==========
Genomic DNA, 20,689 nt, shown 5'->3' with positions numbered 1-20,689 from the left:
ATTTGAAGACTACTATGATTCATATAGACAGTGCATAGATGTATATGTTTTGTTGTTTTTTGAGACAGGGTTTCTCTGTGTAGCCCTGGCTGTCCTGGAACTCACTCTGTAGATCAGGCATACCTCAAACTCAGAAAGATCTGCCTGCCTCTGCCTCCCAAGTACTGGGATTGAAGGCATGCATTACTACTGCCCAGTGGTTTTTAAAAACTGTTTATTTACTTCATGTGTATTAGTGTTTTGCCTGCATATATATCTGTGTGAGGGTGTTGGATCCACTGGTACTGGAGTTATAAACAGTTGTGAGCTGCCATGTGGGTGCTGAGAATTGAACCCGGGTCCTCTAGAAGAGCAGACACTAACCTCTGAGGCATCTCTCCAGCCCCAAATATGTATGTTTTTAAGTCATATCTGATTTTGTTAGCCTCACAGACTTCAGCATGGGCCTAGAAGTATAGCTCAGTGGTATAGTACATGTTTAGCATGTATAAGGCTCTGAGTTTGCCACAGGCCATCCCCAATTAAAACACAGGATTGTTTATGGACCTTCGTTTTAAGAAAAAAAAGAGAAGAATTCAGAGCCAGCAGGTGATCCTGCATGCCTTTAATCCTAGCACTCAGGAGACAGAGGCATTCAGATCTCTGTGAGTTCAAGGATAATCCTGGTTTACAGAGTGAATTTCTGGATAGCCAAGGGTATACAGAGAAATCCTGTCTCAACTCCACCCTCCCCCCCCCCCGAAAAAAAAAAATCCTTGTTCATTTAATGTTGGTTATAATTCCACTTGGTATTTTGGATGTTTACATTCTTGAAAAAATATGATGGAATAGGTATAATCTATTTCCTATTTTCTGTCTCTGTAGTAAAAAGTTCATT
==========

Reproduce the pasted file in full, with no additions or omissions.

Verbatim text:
Genomic DNA, 20,689 nt, shown 5'->3' with positions numbered 1-20,689 from the left:
ATTTGAAGACTACTATGATTCATATAGACAGTGCATAGATGTATATGTTTTGTTGTTTTTTGAGACAGGGTTTCTCTGTGTAGCCCTGGCTGTCCTGGAACTCACTCTGTAGATCAGGCATACCTCAAACTCAGAAAGATCTGCCTGCCTCTGCCTCCCAAGTACTGGGATTGAAGGCATGCATTACTACTGCCCAGTGGTTTTTAAAAACTGTTTATTTACTTCATGTGTATTAGTGTTTTGCCTGCATATATATCTGTGTGAGGGTGTTGGATCCACTGGTACTGGAGTTATAAACAGTTGTGAGCTGCCATGTGGGTGCTGAGAATTGAACCCGGGTCCTCTAGAAGAGCAGACACTAACCTCTGAGGCATCTCTCCAGCCCCAAATATGTATGTTTTTAAGTCATATCTGATTTTGTTAGCCTCACAGACTTCAGCATGGGCCTAGAAGTATAGCTCAGTGGTATAGTACATGTTTAGCATGTATAAGGCTCTGAGTTTGCCACAGGCCATCCCCAATTAAAACACAGGATTGTTTATGGACCTTCGTTTTAAGAAAAAAAAGAGAAGAATTCAGAGCCAGCAGGTGATCCTGCATGCCTTTAATCCTAGCACTCAGGAGACAGAGGCATTCAGATCTCTGTGAGTTCAAGGATAATCCTGGTTTACAGAGTGAATTTCTGGATAGCCAAGGGTATACAGAGAAATCCTGTCTCAACTCCACCCTCCCCCCCCCCCGAAAAAAAAAAATCCTTGTTCATTTAATGTTGGTTATAATTCCACTTGGTATTTTGGATGTTTACATTCTTGAAAAAATATGATGGAATAGGTATAATCTATTTCCTATTTTCTGTCTCTGTAGTAAAAAGTTCATT